Korean cuisine… it’s either you love it, or you haven’t encountered any place that serves noteworthy Korean food that instantly makes you fall in love with.
I’ve never had an extreme liking for Korean food in my last 24 years of living. In fact, I used to blithely assume Korean food is all about fermented vegetables, which were somewhat revolting to me.
Korean BBQ is becoming increasingly popular in Singapore. Now, the focus is on the meats.
Kimchi does play a key role in completing a Korean dining experience, but there’s so much more to Korean cuisine than just pickled cabbage. I am growing to appreciate kimchi more each day, but Korean BBQ is still what entices me the most. A liking for Korean food is emerging; irresistible establishments like BORNGA make this possible.
BORNGA is Korea’s leading chain of BBQ restaurants, established in 2002, with an empire of 33 branches in Korea and 13 outlets worldwide at present. It is the brainchild of Jong Won Paik, one of Korea’s most successful and renowned celebrity chefs. The opening of BORNGA at The Star Vista in November 2012 marks the chain’s first appearance in Singapore.
The airy brown-hued dining room provides a great deal of space between each table; it has a seating capacity of 74 indoors and 52 outdoors.
There are three types of sauces available to accompany the BBQ meats: a simple dip comprising sesame oil, salt and pepper; Korean soya bean paste sauce; and Woo Samgyup sauce.
Woo Samgyup (thinly sliced US beef shortplate with BORNGA’s special sauce; $22)
At BORNGA, the Woo Samgyup is a must-have. It is Chef Paik’s patented recipe, of thinly sliced US beef doused in BORNGA’s secret sauce. The sauce is light and savoury with fruity undertones. The sauce is poured over the meat upon order, as a means to retain the meat’s natural vibrant colour, while enhancing the essence of traditional ‘bulbogi’. The addition of minced garlic, sprinkled atop, provides ample aroma.
They call this the ‘beef equivalent of pork belly’ due to its resemblance. This piece of meat, sliced ever so thinly, sure owes its juicy succulence to the layer of fat. *Drools*
A long platter of Ssamcheban (assorted vegetables) is served complimentary on every table to accompany the BBQ meats. The generous portion of vegetables can be a tad intimidating to non-veggie lovers like myself. I didn’t think I was going to touch any of the greens at all.
The greens were then put to good utilisation once our meats were cooked.
The grilled product is marvellous eaten on its own, but to eat it Woo Samgyup-style, roll it with some shredded leeks, dip it in the Woo Samgyup sauce and wrap it in lettuce.
Whether you eat it on its own, or spare a little more effort in creating your own wrap, you’re bound to enjoy it. I sure enjoyed both ways. Bring it on, veggies!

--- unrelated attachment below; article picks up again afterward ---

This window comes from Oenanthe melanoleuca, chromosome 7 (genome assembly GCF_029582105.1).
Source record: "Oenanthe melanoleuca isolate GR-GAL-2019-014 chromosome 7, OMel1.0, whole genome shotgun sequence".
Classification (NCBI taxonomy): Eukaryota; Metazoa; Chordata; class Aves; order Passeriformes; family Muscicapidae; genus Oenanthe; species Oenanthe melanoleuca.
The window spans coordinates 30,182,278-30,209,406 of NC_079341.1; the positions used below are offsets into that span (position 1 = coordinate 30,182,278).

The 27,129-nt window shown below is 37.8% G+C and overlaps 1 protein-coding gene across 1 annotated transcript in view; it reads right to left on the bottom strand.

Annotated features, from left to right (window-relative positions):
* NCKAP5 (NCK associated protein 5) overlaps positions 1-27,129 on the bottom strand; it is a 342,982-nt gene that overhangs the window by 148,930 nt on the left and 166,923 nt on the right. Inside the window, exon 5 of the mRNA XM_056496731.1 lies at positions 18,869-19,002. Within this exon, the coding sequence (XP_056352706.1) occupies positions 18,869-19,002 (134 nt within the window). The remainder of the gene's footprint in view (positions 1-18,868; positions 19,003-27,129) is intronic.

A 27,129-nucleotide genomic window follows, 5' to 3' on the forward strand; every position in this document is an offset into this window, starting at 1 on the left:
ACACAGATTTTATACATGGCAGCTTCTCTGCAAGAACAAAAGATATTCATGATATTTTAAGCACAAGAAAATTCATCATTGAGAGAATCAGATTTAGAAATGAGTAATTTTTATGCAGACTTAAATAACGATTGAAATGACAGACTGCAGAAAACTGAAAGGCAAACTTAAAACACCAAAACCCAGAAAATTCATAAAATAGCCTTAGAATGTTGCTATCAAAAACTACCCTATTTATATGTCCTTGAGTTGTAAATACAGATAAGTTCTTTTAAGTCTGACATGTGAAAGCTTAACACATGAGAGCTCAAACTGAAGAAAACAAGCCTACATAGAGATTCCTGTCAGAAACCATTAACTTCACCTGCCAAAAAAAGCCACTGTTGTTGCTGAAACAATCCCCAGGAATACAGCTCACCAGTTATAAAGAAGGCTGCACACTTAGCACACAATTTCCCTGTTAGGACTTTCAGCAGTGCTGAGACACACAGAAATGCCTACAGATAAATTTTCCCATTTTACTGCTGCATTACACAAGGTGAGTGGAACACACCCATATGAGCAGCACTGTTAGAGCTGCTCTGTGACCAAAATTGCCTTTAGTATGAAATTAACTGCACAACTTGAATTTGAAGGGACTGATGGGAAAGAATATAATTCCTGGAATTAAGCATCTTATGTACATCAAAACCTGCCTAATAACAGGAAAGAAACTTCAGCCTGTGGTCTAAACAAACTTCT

Ggot Sal (non-marinated prime cut Australian beef boneless ribs; $38)
The Ggot Sal prides itself on its even marbling and premium quality. The meat, imported from Australia, is non-marinated so as to allow its natural flavour to shine.
No oil or grease is needed for the grill. Char them till your desired doneness; it won’t take very long.
Chadol Duenjang Jjigae ($16)
If you’re missing a bibimbap, why not take on an adventurous option and order the Chadol Duenjang Jjigae. It is essentially a traditional Korean soybean paste stew with beef and vegetables, presented to you at a tableside service.
Once the stew starts bubbling, let it reduce to desired consistency before ladling over plump white rice.
Once you’ve gotten the ingredients in your bowl, don’t forget to add more of that robust sauce. You want to coat every single grain of rice with all that intense flavour.
Mix everything all up like how you would with Bibimbap.
Haemul Pajeon ($22)
For me, comfort food comes in a form of pancake; the Haemul Pajeon is a Korean pancake made from scallions and a variety of seafood. It is a little bland on its own, but dip it in the accompanying sauce, and flavour is immediately heightened.
Tteokgalbi (ground rib meat patty mixed with a soy sauce seasoning then grilled; $20)
Have you come across such a large meat patty in Singapore? Its circumference is larger than the size of my face. While its size fascinates me, I didn’t find this dish to be particularly memorable. Besides, patties always go better with some form of carbohydrates.
BORNGA Naeng Myun (buckwheat noodles with cold broth; $15)
Beat the heat with an icy bowl of BORNGA Naeng Myun. Buckwheat noodles are served in an iced beef broth, topped with fresh crunchy slivers of pear, slices of cucumber, tender beef, and crowned with a hard-boiled egg.
The texture of the noodles is slightly gelatinous and chewy but still firm to the bite –pretty outlandish, but it kinds of grows on me. Served alongside is a condiment of pure pungent mustard. You have an option of having the noodles and broth as it is, or add mustard for a wasabi-like kick.
Omija (complimentary dessert served to all diners)
To end the meal, BORNGA delivers complimentary dessert for all diners –the Omija. It is a five-flavoured tea that’s refreshing and light on the stomach. It somewhat reminds me of haw flakes (made from Hawthorn).
While the menu isn’t extensive, the quality of food makes up for the lack of variety.
#02– 24, The Star Vista
1 Vista Exchange Green
Reservations: (65) 6694 4696
Operating hours: 11:30am to 10pm daily